Wait and you'll be fifty and no closer to figuring it out. When you do, they'll change the rules again.

In John Laroquette's office hung a sign he said should be at the end of the birth canal: "This is a dark ride."

Posted by: PoliticalPragmatist | August 31, 2009 6:54 PM | Report abuse

"Everyone twentysomething I know -- whether they're gay or straight, feminist or traditionalist, urban or suburban -- seems basically involved in the same pursuit: Finding someone they feel able to love and settling into a life with them"

You make it sound like such a chore :).

FWIW I found that having some period of my twentysomethings where I *wasn't* part of the pursuit was a good break. I mean, I'm no Fonz, but it was just nice to not care about finding a soulmate for a couple of years. Think of it as "getting out of the rat race", only for dating instead of careers/jobs/money. Made dating more pleasant when I went back to it.

Posted by: NicholasBeaudrot | August 31, 2009 7:32 PM | Report abuse

Ah, but now the Supreme Court has fully recognized the Second Amendment. So if I'm not experiencing a lot of success, I have better access to firearms to work out my feelings.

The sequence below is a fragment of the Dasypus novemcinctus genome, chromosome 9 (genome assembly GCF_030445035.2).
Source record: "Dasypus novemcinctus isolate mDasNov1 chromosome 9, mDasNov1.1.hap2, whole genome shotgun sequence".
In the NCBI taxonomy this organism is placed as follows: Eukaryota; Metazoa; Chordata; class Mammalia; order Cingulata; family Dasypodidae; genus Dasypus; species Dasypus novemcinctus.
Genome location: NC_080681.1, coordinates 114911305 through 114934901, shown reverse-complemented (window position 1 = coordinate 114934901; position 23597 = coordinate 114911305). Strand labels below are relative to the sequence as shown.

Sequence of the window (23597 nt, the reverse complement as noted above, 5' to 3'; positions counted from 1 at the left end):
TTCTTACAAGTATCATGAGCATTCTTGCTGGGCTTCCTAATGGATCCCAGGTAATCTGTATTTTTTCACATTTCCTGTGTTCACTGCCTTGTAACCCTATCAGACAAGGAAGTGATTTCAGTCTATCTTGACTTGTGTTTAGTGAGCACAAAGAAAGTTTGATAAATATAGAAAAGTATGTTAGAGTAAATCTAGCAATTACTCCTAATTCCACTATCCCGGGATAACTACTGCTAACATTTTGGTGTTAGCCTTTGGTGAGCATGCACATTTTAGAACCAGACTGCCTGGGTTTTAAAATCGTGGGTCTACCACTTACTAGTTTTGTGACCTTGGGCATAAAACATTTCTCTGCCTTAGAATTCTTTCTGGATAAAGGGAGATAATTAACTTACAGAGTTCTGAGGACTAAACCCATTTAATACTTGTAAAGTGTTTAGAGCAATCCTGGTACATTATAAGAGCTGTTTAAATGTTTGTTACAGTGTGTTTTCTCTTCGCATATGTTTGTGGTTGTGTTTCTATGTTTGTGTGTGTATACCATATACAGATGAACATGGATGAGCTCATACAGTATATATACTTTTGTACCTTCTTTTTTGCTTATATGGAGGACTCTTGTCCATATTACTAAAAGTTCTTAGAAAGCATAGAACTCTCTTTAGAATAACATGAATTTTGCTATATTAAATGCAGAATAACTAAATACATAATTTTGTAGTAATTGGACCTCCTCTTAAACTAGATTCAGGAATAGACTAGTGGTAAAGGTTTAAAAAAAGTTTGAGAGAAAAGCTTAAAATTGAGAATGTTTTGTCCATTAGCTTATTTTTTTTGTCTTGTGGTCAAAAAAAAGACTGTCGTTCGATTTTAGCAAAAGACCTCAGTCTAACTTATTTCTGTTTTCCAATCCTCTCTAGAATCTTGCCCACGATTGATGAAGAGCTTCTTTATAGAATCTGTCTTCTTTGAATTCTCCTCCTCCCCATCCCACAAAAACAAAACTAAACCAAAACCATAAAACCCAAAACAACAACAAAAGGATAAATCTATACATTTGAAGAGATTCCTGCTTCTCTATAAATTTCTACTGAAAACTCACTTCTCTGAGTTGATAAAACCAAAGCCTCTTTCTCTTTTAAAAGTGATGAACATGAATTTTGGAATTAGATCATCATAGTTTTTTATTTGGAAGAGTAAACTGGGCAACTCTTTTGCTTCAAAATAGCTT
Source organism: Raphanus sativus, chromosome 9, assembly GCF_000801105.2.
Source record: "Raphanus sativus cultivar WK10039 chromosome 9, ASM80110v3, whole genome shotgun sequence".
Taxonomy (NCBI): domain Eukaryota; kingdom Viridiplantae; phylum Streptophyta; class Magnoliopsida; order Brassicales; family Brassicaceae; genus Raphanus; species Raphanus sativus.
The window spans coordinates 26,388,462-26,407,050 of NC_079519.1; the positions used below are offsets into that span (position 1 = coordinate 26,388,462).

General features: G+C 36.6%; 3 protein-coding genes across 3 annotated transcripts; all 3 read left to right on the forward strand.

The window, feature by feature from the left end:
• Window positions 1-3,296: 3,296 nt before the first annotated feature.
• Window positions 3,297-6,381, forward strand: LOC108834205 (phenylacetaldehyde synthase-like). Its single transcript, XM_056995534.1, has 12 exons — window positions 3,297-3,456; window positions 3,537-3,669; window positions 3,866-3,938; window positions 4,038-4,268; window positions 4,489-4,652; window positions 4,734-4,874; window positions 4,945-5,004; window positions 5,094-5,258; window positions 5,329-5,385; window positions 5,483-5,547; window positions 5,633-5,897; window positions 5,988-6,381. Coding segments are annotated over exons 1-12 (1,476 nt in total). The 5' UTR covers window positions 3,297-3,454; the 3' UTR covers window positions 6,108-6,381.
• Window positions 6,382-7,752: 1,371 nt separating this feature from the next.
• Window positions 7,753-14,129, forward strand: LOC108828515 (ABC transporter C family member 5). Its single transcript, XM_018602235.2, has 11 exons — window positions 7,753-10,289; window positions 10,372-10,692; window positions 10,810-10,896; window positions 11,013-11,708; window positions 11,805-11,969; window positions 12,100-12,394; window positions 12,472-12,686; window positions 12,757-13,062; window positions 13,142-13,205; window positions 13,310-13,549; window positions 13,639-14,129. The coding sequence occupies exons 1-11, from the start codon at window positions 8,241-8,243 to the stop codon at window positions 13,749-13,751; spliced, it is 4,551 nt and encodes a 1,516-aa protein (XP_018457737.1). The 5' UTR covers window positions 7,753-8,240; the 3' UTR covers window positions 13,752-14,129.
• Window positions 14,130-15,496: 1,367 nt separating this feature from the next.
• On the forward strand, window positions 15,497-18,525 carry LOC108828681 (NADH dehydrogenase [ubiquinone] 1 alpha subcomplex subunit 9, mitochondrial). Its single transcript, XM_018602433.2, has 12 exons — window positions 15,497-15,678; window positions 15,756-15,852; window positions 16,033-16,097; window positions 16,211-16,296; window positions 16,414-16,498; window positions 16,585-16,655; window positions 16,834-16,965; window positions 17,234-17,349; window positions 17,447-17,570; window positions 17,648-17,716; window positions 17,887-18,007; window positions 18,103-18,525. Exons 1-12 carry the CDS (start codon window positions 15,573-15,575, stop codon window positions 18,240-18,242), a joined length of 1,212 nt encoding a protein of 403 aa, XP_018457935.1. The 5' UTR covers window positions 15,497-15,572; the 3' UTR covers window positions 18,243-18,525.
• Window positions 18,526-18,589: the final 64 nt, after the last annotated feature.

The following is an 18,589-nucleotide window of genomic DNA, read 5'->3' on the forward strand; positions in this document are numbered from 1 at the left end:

Posted by: Dollared | August 31, 2009 7:42 PM | Report abuse

ditto to political pragmatist. I suppose at 50, with a decent marriage toodling along, not really having it figured out is less burdensome and more intriguing.

Most everything you said about the Fonz could also be said about Barney Fife, I think. Plus he had the bullet in his front pocket.

Posted by: gagkk | August 31, 2009 9:19 PM | Report abuse

Wow, it's difficult to put into words why this post rubs me the wrong way to the degree it does. And boy, does it. Let's start with the fact that the author has (I'm pretty sure) had his name in the paper and other prominent websites listed as an unusually desirable bachelor. I would suggest that such people are barred from opining on why the dating scene isn't such a minefield as all that. But that's only the half of it.

For some reason, Garry Marshall felt the need to denature a popular image of 1950s rebellion (Brando et al.) and turn him into Opie Taylor, almost literally. That is not a sound basis for saying anything about anything, really, and Ezra should know better, dammit. I've never referred to "Diff'rent Strokes" to make a point about child-rearing, and the same goes here.

Posted by: wovenstrap | August 31, 2009 9:28 PM | Report abuse

I don't know what people are really disagreeing with Ezra about. I took the post to essentially state that every generation thinks their dating scene has new and unique problems that make it so previous generations just don't get that they had it easy. Of course, this isn't really true. Young people today looking for someone have *mostly* the same interests and concerns that people of the past did, they're just expressed differently, or possibly to different degrees.